A Tip 'From the Heart' for an Allergy-Free Valentine's Day.
"Kissing someone who has eaten nuts can be just as dangerous as eating them yourself," according to Hannah, one of the many young-adult essayists featured in "Stories From the Heart: A Collection of Essays From Teens With Food Allergies." Hannah, who is allergic to peanuts and tree nuts, had a close call once at a party when she glanced across the room to see her new beau eating food to which she is allergic. " ... I realized that if I had not seen him eat those peanuts, our first kiss goodnight would have resulted in a scary rush to the hospital," she recounted in her essay.
When it comes to dating with a food allergy, safe is better than sorry, according to Anne Munoz-Furlong, founder of the Food Allergy & Anaphylaxis Network (FAAN). "Food allergy accounts for approximately 30,000 visits to the emergency room each year, said Munoz-Furlong, "mostly due to someone eating a food they thought was safe. However, cross-contact, such as kissing, can also cause allergic reactions."
A recent survey of 379 patients with food allergies, conducted by Dr. Suzanne Teuber of the University of California, found that as many as 5 percent had experienced an allergic reaction after kissing someone who had ingested the food to which they were allergic.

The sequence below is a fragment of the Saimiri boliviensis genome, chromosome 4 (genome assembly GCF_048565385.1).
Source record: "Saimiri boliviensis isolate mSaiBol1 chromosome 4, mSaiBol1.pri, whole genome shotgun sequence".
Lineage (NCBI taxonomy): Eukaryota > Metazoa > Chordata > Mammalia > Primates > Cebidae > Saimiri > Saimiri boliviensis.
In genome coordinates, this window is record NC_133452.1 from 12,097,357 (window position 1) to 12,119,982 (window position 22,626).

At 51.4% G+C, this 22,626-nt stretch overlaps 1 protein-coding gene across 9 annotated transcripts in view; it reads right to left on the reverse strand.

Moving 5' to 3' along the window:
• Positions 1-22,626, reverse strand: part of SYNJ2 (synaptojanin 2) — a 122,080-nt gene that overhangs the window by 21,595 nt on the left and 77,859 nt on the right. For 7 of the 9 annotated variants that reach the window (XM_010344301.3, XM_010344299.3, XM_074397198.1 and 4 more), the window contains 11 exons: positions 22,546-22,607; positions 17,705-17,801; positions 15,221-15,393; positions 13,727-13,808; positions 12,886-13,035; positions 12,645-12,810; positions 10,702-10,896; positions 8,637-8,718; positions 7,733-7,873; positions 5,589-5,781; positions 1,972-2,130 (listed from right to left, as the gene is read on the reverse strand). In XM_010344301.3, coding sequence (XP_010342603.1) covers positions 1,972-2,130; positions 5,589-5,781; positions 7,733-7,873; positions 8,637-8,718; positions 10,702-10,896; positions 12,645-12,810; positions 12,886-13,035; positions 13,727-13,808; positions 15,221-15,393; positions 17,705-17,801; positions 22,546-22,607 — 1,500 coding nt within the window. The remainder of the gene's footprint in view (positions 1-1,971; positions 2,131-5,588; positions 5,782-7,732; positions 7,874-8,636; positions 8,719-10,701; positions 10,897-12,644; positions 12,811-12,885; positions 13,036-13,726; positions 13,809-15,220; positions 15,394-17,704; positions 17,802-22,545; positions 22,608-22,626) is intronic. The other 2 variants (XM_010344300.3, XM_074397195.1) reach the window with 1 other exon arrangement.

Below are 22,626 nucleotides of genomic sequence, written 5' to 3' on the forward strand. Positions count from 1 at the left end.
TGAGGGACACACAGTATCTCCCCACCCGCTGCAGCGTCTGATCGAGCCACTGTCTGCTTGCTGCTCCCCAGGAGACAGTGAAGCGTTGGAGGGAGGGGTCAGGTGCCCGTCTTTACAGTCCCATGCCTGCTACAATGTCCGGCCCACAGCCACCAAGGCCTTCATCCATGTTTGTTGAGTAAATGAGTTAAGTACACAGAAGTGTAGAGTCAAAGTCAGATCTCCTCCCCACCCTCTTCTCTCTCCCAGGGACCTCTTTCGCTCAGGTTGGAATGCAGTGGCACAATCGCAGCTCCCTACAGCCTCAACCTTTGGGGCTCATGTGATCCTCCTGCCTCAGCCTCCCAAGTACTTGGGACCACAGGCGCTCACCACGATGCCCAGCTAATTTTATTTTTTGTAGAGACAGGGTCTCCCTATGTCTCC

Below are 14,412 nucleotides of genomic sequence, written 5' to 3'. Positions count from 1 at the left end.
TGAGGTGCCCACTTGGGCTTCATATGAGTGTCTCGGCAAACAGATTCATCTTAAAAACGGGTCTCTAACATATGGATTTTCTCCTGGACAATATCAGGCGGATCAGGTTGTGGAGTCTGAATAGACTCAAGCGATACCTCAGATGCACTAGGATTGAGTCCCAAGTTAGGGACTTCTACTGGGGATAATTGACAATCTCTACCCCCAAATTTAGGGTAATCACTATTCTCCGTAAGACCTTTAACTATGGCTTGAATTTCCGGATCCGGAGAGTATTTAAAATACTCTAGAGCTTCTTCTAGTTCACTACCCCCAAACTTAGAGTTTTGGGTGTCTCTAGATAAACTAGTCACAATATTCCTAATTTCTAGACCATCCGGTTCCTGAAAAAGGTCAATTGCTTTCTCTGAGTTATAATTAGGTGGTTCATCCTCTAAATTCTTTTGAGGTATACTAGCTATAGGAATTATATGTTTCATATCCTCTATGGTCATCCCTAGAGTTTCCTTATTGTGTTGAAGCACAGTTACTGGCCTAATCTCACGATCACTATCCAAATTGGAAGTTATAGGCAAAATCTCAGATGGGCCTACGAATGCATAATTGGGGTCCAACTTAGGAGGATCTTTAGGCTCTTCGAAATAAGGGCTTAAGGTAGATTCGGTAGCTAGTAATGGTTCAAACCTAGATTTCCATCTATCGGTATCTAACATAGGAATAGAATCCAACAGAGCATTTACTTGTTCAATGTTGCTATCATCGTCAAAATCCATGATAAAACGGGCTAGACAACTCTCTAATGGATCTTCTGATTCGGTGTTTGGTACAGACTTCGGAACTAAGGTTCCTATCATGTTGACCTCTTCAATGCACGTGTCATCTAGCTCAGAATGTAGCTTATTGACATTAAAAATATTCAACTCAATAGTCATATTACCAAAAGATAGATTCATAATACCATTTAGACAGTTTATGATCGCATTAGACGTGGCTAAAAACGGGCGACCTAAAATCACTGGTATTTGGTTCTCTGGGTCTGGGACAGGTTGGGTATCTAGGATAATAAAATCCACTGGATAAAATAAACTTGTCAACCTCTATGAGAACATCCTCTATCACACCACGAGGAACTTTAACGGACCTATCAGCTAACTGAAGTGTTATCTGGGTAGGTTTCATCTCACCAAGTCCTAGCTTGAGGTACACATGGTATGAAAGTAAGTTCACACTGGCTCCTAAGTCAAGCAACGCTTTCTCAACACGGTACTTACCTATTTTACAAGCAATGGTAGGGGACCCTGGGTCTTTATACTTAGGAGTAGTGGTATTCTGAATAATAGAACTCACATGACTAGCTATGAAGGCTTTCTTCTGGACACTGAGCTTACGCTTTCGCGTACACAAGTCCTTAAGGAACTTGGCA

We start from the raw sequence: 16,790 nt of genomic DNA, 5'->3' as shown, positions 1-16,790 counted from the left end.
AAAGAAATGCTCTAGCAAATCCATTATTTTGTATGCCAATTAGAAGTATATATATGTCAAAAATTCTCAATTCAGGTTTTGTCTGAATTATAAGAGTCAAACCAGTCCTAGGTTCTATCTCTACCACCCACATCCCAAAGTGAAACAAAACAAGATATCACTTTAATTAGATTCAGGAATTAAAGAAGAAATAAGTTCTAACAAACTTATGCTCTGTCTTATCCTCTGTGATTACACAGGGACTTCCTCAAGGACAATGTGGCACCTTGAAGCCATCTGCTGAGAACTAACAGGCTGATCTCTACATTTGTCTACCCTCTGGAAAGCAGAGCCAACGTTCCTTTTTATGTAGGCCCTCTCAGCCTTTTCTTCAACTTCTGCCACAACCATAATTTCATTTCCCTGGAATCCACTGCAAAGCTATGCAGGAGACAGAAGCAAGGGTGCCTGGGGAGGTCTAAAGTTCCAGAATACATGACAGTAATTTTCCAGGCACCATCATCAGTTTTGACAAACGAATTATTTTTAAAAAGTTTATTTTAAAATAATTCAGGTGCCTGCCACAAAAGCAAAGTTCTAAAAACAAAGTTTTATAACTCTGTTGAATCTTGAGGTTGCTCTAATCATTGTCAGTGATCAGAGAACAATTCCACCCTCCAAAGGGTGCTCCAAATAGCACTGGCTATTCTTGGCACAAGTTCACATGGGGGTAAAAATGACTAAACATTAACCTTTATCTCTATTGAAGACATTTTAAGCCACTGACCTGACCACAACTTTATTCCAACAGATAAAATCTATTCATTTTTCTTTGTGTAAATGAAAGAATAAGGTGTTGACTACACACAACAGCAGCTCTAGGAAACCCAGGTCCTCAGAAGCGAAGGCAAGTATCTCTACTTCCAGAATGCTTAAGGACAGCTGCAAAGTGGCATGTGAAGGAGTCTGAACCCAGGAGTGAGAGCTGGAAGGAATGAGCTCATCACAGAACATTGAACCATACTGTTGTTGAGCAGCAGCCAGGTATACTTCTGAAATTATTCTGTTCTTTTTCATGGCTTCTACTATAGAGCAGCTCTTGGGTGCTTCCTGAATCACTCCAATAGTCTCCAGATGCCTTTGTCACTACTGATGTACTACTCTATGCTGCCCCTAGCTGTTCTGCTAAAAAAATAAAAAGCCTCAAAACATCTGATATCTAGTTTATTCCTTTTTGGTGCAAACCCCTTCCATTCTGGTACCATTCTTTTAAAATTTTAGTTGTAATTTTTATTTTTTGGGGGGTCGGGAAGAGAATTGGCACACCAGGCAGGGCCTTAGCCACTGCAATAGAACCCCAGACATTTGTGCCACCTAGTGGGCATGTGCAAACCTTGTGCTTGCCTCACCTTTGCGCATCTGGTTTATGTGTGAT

Munoz-Furlong's advice: "In the early stages of a relationship, inform your date about your allergy so he or she can use caution to avoid an inadvertent reaction."
Eight foods account for 90 percent of all allergic reactions: peanuts, tree nuts (walnuts, almonds, cashews, pistachios, pecans, etc.), fish, shellfish, eggs, milk, soy, and wheat. There is no cure for food allergy; avoidance is the only way to prevent a reaction. For more information about food allergies, visit FAAN online at http://www.foodallergy.org/ .
"Stories From the Heart: A Collection of Essays From Teens With Food Allergies," is available for order directly from FAAN, which also recently published "Stories From Parents' Hearts: Essays by Parents of Children with Food Allergies," insights from parents who raising children with food allergies.
The Food Allergy & Anaphylaxis Network is a national nonprofit organization dedicated to increasing public awareness of, providing education about, and advancing scientific research on food allergies and anaphylaxis. Established in 1991, FAAN has more than 25,000 members, and provides educational information through its toll-free telephone line, 800-929-4040, and its website, http://www.foodallergy.org/ . FAAN recommends consulting a board-certified allergist to diagnose and manage food allergies.
CONTACT: Traci Tavares of the Food Allergy & Anaphylaxis Network, +1-703-691-3179, or firstname.lastname@example.org
Web site: http://www.foodallergy.org/
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|Date:||Feb 11, 2003|
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